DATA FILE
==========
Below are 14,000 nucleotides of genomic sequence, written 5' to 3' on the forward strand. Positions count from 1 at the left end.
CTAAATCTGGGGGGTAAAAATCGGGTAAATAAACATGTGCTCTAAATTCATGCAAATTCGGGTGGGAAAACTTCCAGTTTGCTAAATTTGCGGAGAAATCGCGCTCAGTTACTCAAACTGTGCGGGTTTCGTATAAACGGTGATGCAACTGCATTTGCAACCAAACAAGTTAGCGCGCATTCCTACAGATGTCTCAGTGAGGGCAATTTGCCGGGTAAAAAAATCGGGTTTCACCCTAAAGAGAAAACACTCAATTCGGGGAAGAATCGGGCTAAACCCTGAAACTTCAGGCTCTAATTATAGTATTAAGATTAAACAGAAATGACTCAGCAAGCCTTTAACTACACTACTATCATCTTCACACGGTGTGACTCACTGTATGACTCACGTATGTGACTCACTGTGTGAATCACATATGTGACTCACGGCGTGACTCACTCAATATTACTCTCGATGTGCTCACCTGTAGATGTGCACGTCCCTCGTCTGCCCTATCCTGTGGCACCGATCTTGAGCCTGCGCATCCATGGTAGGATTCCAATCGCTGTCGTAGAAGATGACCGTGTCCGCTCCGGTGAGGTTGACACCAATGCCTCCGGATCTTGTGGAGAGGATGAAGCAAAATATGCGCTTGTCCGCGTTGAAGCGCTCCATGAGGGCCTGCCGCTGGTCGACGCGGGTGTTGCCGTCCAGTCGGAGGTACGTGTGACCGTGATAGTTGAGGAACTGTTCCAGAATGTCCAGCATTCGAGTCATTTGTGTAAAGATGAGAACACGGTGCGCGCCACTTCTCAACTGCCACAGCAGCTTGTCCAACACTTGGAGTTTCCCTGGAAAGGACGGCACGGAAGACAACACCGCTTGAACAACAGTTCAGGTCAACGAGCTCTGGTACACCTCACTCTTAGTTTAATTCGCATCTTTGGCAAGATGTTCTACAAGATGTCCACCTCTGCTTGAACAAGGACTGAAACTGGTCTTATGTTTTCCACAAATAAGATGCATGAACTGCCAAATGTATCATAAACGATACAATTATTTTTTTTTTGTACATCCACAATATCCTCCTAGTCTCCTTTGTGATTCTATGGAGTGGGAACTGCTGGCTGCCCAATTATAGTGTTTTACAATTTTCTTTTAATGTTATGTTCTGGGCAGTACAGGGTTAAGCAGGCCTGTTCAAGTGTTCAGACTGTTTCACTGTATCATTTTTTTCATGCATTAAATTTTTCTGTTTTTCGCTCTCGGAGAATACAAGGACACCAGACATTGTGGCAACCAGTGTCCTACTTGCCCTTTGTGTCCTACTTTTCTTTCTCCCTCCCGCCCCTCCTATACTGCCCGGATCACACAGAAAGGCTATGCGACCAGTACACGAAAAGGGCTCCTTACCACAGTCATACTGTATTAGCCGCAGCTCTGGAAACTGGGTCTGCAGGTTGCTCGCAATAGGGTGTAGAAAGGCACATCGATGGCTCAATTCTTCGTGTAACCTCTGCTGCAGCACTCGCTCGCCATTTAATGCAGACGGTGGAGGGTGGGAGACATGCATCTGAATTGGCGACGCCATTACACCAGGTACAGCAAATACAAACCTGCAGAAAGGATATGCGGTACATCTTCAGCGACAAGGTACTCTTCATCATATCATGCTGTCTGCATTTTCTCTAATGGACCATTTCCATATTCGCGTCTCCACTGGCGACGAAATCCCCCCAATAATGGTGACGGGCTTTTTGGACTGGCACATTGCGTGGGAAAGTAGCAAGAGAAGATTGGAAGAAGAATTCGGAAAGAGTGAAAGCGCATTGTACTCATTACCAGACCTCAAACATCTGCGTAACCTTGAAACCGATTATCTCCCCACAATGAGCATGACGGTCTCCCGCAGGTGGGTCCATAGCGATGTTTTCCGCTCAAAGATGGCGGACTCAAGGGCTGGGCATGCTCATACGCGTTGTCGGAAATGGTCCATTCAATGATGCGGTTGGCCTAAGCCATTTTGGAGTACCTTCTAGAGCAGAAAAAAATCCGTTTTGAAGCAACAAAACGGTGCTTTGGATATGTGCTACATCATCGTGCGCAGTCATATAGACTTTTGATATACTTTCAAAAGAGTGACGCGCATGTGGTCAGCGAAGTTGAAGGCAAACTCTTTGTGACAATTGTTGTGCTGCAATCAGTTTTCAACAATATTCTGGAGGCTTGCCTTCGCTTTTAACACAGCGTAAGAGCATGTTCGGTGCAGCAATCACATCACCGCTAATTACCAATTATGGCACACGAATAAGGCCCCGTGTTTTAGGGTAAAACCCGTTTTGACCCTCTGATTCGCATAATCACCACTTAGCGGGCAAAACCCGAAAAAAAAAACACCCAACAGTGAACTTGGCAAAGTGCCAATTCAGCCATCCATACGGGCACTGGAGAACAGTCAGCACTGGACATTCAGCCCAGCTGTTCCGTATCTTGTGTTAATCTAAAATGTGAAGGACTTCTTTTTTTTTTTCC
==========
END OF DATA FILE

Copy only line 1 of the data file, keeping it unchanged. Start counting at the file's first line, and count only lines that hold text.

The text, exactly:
Below are 14,000 nucleotides of genomic sequence, written 5' to 3' on the forward strand. Positions count from 1 at the left end.